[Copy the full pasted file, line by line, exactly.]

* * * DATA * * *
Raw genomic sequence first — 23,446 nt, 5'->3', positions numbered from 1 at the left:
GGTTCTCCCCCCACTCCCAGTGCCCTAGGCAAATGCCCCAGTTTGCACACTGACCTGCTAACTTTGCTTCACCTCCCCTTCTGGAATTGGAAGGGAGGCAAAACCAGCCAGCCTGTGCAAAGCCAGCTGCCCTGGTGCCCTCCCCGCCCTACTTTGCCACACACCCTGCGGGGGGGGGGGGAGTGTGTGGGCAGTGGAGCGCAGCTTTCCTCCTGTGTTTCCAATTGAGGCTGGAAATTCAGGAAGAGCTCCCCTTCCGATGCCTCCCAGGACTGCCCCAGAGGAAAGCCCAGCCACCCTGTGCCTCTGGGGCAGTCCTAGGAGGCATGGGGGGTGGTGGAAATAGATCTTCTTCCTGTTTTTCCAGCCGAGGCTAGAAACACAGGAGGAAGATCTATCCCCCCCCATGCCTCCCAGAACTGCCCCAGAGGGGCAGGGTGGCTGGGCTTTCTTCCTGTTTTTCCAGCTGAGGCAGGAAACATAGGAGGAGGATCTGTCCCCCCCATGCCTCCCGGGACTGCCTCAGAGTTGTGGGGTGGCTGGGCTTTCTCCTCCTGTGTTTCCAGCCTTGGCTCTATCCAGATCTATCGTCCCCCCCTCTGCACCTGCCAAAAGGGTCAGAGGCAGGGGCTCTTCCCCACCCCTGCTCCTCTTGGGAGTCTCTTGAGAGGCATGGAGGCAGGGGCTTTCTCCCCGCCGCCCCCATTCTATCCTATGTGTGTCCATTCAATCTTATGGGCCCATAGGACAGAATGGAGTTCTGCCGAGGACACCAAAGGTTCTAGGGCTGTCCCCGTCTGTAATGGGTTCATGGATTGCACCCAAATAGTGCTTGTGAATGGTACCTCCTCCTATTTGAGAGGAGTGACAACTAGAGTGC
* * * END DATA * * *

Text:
Raw genomic sequence first — 23,446 nt, 5'->3', positions numbered from 1 at the left:
GGTTCTCCCCCCACTCCCAGTGCCCTAGGCAAATGCCCCAGTTTGCACACTGACCTGCTAACTTTGCTTCACCTCCCCTTCTGGAATTGGAAGGGAGGCAAAACCAGCCAGCCTGTGCAAAGCCAGCTGCCCTGGTGCCCTCCCCGCCCTACTTTGCCACACACCCTGCGGGGGGGGGGGGAGTGTGTGGGCAGTGGAGCGCAGCTTTCCTCCTGTGTTTCCAATTGAGGCTGGAAATTCAGGAAGAGCTCCCCTTCCGATGCCTCCCAGGACTGCCCCAGAGGAAAGCCCAGCCACCCTGTGCCTCTGGGGCAGTCCTAGGAGGCATGGGGGGTGGTGGAAATAGATCTTCTTCCTGTTTTTCCAGCCGAGGCTAGAAACACAGGAGGAAGATCTATCCCCCCCCATGCCTCCCAGAACTGCCCCAGAGGGGCAGGGTGGCTGGGCTTTCTTCCTGTTTTTCCAGCTGAGGCAGGAAACATAGGAGGAGGATCTGTCCCCCCCATGCCTCCCGGGACTGCCTCAGAGTTGTGGGGTGGCTGGGCTTTCTCCTCCTGTGTTTCCAGCCTTGGCTCTATCCAGATCTATCGTCCCCCCCTCTGCACCTGCCAAAAGGGTCAGAGGCAGGGGCTCTTCCCCACCCCTGCTCCTCTTGGGAGTCTCTTGAGAGGCATGGAGGCAGGGGCTTTCTCCCCGCCGCCCCCATTCTATCCTATGTGTGTCCATTCAATCTTATGGGCCCATAGGACAGAATGGAGTTCTGCCGAGGACACCAAAGGTTCTAGGGCTGTCCCCGTCTGTAATGGGTTCATGGATTGCACCCAAATAGTGCTTGTGAATGGTACCTCCTCCTATTTGAGAGGAGTGACAACTAGAGTGC